Betsy Warland
Betsy Warland

Brava Myrna for inviting us along on your journey with the received and the renewed. I’m in!

Kathryn
Kathryn
My dear friend Myrna, Thank you for including me in those who can read your blog. As always, beautifully written but in this case – with all due respect here- only somewhat insightful for me. I certainly understand your need to re-establish, if that is the right word, with your roots, especially considering the quote you post at the end of your email. What I don’t understand is why this has to include an allegiance to an institution as patriarchal as the church, your church, one that not only seems to exclude women from clerical office but whose prayers, as… Read more »
Alice Major
Alice Major

Thank you, Myrna — I’m looking forward to more posts. I can identify with that sense of returning ‘home’ in church services (though I always want to argue with the sermons).

Iris
Iris

Really enjoyed your first post. – You write so well! Where will you take us next?

Carolyn Pogue
Carolyn Pogue

Welcome to the world of life blogging… or whatever it is we’re doing as we offer reflections on living wide open to Spirit. May she continue to lead you in a beautiful dance — even if you don’t know all the steps!

Anne Campbell
Anne Campbell

Thanks Myrna, I look forward to your stories.

Yvonne Panchuk
Yvonne Panchuk

Well done, Myrna. It is as honest and transparent as you can be. A brave move.

RomanYereniuk
RomanYereniuk

We often hear about the journies of saints and ascetics in their hagiographic literature but often neglect to hear the journies of common noble brothers and sisters of Orthodoxy. Your journey is one of the latter and for this we are all humbly proud and supportive!

Marie-Louise
Marie-Louise

Lovely beginning, Myrna. Welcome to the blogging world.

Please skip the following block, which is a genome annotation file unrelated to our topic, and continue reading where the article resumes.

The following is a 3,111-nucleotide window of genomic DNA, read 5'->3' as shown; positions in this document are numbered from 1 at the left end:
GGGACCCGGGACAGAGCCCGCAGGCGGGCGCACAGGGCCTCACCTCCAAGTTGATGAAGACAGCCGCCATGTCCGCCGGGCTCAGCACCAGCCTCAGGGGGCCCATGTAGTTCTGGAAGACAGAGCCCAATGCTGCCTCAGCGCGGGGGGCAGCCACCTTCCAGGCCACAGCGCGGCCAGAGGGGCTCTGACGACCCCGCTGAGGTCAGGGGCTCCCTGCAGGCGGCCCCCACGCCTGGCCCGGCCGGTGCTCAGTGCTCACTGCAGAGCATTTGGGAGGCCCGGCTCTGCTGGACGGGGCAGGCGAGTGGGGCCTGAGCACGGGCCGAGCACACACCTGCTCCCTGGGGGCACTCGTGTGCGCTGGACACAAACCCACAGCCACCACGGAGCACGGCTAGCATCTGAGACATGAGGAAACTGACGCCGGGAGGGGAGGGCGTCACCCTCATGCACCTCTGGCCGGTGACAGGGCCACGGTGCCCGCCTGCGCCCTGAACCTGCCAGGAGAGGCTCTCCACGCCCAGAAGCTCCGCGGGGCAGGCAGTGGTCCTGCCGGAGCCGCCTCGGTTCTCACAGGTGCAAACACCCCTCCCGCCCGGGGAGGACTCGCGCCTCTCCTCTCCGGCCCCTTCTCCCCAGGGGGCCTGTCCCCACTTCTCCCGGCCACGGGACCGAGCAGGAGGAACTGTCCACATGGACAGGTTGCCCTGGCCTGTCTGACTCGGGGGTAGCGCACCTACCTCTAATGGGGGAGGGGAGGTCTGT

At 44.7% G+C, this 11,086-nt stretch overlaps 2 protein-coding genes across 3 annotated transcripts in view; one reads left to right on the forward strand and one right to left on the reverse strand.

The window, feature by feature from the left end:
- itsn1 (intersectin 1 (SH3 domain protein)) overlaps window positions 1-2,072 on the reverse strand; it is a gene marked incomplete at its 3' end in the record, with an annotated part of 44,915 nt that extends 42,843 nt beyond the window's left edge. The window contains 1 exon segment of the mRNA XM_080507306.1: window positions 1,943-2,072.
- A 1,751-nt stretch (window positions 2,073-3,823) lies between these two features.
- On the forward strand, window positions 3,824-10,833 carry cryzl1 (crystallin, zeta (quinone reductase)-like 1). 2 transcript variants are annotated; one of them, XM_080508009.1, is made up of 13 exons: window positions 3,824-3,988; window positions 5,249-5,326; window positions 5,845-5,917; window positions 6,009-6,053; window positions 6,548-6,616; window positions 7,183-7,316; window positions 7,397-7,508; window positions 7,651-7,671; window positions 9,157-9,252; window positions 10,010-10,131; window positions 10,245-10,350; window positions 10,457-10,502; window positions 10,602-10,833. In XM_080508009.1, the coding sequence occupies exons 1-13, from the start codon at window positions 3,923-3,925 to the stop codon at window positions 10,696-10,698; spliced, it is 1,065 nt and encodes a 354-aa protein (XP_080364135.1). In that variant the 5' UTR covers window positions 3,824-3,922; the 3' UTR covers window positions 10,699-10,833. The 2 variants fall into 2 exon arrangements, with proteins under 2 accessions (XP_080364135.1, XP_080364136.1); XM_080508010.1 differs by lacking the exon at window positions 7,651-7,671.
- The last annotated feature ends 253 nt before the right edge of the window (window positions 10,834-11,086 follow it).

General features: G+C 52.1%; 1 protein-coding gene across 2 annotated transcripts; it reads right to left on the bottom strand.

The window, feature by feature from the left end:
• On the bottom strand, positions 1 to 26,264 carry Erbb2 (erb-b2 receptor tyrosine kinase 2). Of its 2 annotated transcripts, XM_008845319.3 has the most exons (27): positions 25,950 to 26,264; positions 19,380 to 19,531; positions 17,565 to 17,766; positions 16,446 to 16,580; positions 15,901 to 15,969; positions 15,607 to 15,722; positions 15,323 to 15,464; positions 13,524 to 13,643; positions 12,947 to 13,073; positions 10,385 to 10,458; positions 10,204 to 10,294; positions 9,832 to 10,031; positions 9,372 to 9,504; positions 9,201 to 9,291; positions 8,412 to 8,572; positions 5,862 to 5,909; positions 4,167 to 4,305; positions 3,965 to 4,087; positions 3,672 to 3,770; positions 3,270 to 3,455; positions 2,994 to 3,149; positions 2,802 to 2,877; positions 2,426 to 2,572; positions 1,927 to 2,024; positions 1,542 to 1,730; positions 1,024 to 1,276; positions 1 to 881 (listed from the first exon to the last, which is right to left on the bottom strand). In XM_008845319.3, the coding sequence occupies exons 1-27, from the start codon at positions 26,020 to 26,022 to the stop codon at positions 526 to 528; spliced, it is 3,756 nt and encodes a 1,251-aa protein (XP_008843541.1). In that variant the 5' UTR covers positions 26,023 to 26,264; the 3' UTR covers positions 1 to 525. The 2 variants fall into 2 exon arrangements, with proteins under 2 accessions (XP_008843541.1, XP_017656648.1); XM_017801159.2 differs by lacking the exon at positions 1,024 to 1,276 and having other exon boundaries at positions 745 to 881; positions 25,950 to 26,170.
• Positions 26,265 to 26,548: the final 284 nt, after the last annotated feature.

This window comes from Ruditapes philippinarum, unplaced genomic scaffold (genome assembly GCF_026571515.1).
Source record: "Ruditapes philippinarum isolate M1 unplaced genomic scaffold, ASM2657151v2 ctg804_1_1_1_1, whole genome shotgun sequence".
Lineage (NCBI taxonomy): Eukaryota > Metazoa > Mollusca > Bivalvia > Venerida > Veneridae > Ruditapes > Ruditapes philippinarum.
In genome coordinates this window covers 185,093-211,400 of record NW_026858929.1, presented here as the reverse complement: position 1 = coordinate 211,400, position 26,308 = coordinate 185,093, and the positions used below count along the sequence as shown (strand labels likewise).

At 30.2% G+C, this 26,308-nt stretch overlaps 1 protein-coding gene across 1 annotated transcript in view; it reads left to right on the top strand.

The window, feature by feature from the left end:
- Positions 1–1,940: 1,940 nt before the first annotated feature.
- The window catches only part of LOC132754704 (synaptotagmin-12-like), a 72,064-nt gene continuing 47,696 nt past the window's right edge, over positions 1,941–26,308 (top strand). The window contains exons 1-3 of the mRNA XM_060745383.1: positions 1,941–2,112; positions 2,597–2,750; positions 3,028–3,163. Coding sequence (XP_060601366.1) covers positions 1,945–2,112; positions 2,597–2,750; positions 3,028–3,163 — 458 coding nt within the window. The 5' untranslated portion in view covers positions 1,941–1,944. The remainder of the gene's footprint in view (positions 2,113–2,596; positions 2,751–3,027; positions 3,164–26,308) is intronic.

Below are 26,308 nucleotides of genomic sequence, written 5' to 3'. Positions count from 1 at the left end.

Diana Stevan
Diana Stevan

Myrna, how lovely. I can see it all as I was baptized in the Ukrainian Greek Orthodox faith. I have fond memories. I taught Sunday school and feel very comfortable when I’m in the church of my childhood. I look forward to reading more. xo

Lynda Lange
Lynda Lange
Dear Myrna, As always, you go (and write) where many others fear to tread. This invites us to wake up to things we have pushed aside in our lives (or tried to) and resume some engagement. I write as one who was very involved in the Anglican Church, but found myself very burned by the whole experience. But I am still the same person, and I still feel the same deep attraction to the faith and the liturgy, and this is not tied to any childhood familiarity. Why would I go back?? At the moment, the best I can do… Read more »
Suzanna
Suzanna

I will SOOOOOO enjoy this journey wih you, Myrna. I feel your perspective is one which can ellucidate and give a voice to some of my own queries as I learn more along the road (although some might say, a little further off on the shoulder) to a greater understanding of Ukrainian Orthodoxy. I, for one, look forward to travellong thos one with you!

Julie Salverson
Julie Salverson
Myrna, I just stumbled upon this.I am happy you are doing this. As you know, I think, i stepped through a door into the part of my life that is Christianity in April. I have a tendonitis so can’t write much, but one thing… As a young feminist I raged against the Church (didn’t grow up in it but radical Christian and Jewish roots fed and consolidated my activism) and eventually left. Now i wonder how to be on this planet and mean what I say about encountering, challenging and having compassion for difference if I can’t share a story,… Read more »
Kathryn Lukey-Coutsocostas
Kathryn Lukey-Coutsocostas
None of us knows what path lies ahead. While in some ways our trails were different – my Ukrainian Greek Orthodox faith was always strong – in other ways they were similar: our Canadian foundations and beliefs were strengthened in Greece. My future Greek husband and I met in Canada while staying at St. Andrew’s College, the Ukrainian Greek Orthodox seminary. (Neither of us initially studied theology there, but I did then take it for a year.) My fiance subsequently whisked me away for a life in Greece. There, like you, many of my Canadian convictions, like faith in multiculturalism,… Read more »
Bohdan Lukie
Bohdan Lukie
My beloved friend Irene Zabytko put me in touch with your blog and i am happy she did! I had the pleasure of your company while I was a pastor at Holy Eucharist Ukr. Cath. Ch. in Toronto – you may not remember me but that’s okay…. Delighted that you are sharing your “journey of faith” which we all must experience to be true to ourselves… and yes, i do look forward to your personal sharing…. As of July 2nd, I have celebrated 50 years of priesthood and happily and at times painfully experienced our Ukie church and our Ukie… Read more »